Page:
Finance students at the University of the Western Cape (UWC) are putting their excellent theoretical investment knowledge to practical use and learning by doing, thanks to the launch of the Young Investor Programme on Friday 5 May 2017.
“This programme truly is a useful means of obtaining a practical understanding of the investments industry and an opportunity for students to see where they fit in,” says Professor Ricardo Peters, Director of UWC’s School of Business and Finance (SBF).
“The challenge has never been a matter of not knowing how to crunch the numbers to pass a test or exam, but rather to build on the softer skills so that our students can have the right level of self confidence so as to prepare well for interviews and know how to conduct themselves in the workplace.”
The YIP aims to help students demonstrate that passion - and also bridge the gap between the theoretical knowledge obtained at university and the practical aspect required by the investment industry.
So far six groups consisting of five members each have been formed - all either in their second or third year of finance and investment studies. For the rest of the year they will be participating in a number of workshops, interacting with industry professionals, and performing practical investment exercises, picking companies to invest in, reviewing financial headlines and conducting company analyses and virtual trading, recommending whether to buy, sell or hold to academia and sponsor assessing groups.
“We want to create activities aimed at enhancing the practical skills of the members within the programme,” Peters explains. “We would like to see students equipped, able to make informed financial decisions both personally and professionally.”
Students Doing It For Themselves: How the Young Investor Programme Works
When a group of UWC BCom Honours Finance students realised they lacked the kind of practical knowledge they would need out there in the finance and investment industry, they approached the SBF with a solution in July last year.
Since then, the SBF set out to secure sponsorship to tackle this challenge. SBF senior lecturer Dr Warren Brown approached Coronation, and they agreed to sponsor R62 500 towards the Young Investor Programme initiative - and changed the course of several students’ lives.
Keagan Martin from Ennerdale Johannesburg was one of the students who initiated the programme. A UWC BCom Finance Honours 2016 graduate and a member of the Golden Key International Honours society, he currently works as a Financial Reporting Accountant at State Street SA.“In our Honours year, we noticed a key trend after going for our individual interviews throughout the year,” he says. “We discovered that our level of ‘real-world’ or ‘industry knowledge’ was not quite as advanced as we wanted - and we came up with the idea of the programme to help. Being part of this exciting initiative helped me develop a sense of responsibility and understanding: I think the greatest tool students will take away from the Young Investors programme is confidence.”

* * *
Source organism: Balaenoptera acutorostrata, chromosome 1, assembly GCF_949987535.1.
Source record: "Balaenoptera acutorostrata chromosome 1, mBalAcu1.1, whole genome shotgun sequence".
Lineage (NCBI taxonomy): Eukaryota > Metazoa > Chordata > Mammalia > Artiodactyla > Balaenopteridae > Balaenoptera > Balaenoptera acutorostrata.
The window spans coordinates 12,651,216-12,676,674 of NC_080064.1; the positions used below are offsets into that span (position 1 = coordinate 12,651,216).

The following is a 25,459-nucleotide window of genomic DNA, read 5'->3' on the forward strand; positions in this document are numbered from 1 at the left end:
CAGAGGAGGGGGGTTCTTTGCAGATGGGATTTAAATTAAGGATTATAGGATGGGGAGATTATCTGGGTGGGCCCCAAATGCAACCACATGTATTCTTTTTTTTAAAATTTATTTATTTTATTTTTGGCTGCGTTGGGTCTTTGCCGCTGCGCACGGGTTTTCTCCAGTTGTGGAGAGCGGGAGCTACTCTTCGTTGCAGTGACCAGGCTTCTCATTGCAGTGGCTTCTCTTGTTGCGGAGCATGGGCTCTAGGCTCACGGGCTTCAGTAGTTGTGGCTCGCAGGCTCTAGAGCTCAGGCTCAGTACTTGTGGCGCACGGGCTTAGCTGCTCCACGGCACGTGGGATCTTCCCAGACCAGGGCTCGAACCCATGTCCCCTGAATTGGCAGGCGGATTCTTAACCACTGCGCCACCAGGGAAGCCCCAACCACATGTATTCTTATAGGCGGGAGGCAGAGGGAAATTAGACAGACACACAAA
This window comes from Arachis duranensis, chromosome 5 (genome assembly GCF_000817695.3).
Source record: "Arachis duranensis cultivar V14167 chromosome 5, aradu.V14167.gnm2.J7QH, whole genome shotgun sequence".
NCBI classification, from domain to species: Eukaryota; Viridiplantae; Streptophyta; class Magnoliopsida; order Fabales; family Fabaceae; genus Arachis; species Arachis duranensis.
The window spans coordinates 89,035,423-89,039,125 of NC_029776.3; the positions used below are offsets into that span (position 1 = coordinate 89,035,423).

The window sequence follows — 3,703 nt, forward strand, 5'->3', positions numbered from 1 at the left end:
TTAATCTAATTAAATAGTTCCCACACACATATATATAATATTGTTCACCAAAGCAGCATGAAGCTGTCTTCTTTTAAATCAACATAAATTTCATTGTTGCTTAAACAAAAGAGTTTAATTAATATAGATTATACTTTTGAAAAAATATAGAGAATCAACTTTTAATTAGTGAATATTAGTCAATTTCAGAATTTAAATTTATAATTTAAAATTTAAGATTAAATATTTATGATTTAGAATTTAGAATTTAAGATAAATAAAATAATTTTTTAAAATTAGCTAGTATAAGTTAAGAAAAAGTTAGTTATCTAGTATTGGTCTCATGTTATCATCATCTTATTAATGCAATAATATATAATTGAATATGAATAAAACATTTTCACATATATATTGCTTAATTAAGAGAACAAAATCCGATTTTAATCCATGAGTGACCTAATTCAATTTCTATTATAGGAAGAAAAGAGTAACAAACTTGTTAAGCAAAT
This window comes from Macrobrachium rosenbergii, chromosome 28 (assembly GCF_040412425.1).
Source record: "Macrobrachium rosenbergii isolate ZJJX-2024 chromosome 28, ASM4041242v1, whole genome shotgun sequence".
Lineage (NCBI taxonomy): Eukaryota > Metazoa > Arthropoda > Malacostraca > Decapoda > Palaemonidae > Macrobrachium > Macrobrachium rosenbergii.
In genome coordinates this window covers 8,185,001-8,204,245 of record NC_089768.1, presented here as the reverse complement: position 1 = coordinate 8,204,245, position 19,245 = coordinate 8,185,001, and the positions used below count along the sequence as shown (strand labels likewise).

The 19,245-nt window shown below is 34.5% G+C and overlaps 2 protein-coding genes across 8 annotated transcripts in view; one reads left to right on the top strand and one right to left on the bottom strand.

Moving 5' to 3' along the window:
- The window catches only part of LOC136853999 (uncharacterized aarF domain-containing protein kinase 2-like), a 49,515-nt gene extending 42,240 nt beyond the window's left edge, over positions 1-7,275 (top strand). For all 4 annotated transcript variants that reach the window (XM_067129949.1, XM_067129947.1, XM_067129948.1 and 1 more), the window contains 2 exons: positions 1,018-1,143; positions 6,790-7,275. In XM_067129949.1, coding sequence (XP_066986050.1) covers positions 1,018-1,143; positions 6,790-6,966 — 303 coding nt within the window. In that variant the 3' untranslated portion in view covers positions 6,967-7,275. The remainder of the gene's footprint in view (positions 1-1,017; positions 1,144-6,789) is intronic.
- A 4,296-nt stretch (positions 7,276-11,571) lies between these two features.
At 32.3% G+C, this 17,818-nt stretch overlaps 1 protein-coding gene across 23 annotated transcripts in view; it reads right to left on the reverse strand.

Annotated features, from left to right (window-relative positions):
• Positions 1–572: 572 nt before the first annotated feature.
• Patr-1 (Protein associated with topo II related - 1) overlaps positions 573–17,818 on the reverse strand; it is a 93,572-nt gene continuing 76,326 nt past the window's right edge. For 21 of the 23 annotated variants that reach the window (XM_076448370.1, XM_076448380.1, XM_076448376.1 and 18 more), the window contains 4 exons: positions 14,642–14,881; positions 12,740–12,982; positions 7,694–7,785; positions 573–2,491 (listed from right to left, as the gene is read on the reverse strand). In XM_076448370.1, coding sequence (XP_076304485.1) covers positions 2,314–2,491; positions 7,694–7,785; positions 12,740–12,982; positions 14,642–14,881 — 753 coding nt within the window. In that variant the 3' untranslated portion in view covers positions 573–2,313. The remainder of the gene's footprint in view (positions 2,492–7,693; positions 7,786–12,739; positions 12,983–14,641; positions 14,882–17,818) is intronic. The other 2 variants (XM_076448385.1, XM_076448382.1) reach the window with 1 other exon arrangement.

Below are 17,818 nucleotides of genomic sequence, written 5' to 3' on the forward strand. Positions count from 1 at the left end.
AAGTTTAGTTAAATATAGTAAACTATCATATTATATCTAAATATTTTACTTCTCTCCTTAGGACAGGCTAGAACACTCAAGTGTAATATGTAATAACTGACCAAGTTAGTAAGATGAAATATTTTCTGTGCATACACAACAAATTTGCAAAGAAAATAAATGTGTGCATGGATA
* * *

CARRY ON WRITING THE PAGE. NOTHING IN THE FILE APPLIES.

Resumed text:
The current YIP committee has dedicated themselves to growing the initiative, and sharing its benefits with other dedicated students.
“As a student, having fantastic results alone is not enough,” says Brackenfell-based Finance Honours student Kgomotso Makena, who was a YIP member in 2016 and has been elected YIP Treasurer for 2017. “If your ambition is to be a trader or an analyst within the industry, it is essential to be doing things right now that will show that you have an interest in what a trader or an analyst actually does. And as a member of the Young Investors Programme, you will receive the guidance needed to become a successful professional within the investments industry.”
“The programme has opened my mind so much in terms of the finance industry,” says final-year Finance student - and YIP 2017 Secretary - Sinalo Mhlauli from Gugulethu. “Our initial meet-ups have already helped shape my view of how the industry actually operates. I appreciate this opportunity and wonderful initiative. Where else would I get the opportunity to engage with professionals in the finance industry? I’m convinced YIP students will be coming out stronger than ever!”
YIP Student Liaison Yamkela Mdletye, who hails from the Free State, is a final year student in BCom General, majoring in Investment and Finance and Information Systems.
“I am truly grateful to be part of this,” she says. “I look forward to developing soft skills through workshops and expanding my passion for investment and finance, along with the other benefits of being in YIP. To me, the programme means commitment and dedication with the hope of making history by making YIP even better.”
The ultimate objective of the Young Investor Programme is to engage with professionals in the finance and investments industry in a meaningful way.
“Finance is a competitive industry, and YIP is the answer for eager young students who want to improve their chances at success,” says Prof Peters. “Through this type of exposure, we’d like to see students equipped, able to make informed financial decisions both personally and professionally and understand the intricacies of the industry - and secure their futures.”